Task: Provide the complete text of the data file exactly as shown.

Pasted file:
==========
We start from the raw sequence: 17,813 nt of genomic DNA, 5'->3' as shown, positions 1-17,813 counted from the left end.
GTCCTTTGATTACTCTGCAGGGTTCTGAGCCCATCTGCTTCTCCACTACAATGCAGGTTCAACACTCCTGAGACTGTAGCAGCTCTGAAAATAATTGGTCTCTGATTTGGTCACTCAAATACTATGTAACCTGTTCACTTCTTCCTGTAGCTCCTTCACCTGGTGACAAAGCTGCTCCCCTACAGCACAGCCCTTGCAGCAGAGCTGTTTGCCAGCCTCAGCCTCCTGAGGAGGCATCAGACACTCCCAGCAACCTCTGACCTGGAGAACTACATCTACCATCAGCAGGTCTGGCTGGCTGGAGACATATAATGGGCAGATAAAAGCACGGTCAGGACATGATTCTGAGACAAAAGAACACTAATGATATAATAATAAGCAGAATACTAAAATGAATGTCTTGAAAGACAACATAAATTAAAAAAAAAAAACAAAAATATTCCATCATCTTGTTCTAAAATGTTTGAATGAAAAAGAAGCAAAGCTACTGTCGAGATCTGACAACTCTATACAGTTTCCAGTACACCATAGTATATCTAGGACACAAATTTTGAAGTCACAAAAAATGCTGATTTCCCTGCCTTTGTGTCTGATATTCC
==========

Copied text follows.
We start from the raw sequence: 17,813 nt of genomic DNA, 5'->3' as shown, positions 1-17,813 counted from the left end.
GTCCTTTGATTACTCTGCAGGGTTCTGAGCCCATCTGCTTCTCCACTACAATGCAGGTTCAACACTCCTGAGACTGTAGCAGCTCTGAAAATAATTGGTCTCTGATTTGGTCACTCAAATACTATGTAACCTGTTCACTTCTTCCTGTAGCTCCTTCACCTGGTGACAAAGCTGCTCCCCTACAGCACAGCCCTTGCAGCAGAGCTGTTTGCCAGCCTCAGCCTCCTGAGGAGGCATCAGACACTCCCAGCAACCTCTGACCTGGAGAACTACATCTACCATCAGCAGGTCTGGCTGGCTGGAGACATATAATGGGCAGATAAAAGCACGGTCAGGACATGATTCTGAGACAAAAGAACACTAATGATATAATAATAAGCAGAATACTAAAATGAATGTCTTGAAAGACAACATAAATTAAAAAAAAAAAACAAAAATATTCCATCATCTTGTTCTAAAATGTTTGAATGAAAAAGAAGCAAAGCTACTGTCGAGATCTGACAACTCTATACAGTTTCCAGTACACCATAGTATATCTAGGACACAAATTTTGAAGTCACAAAAAATGCTGATTTCCCTGCCTTTGTGTCTGATATTCC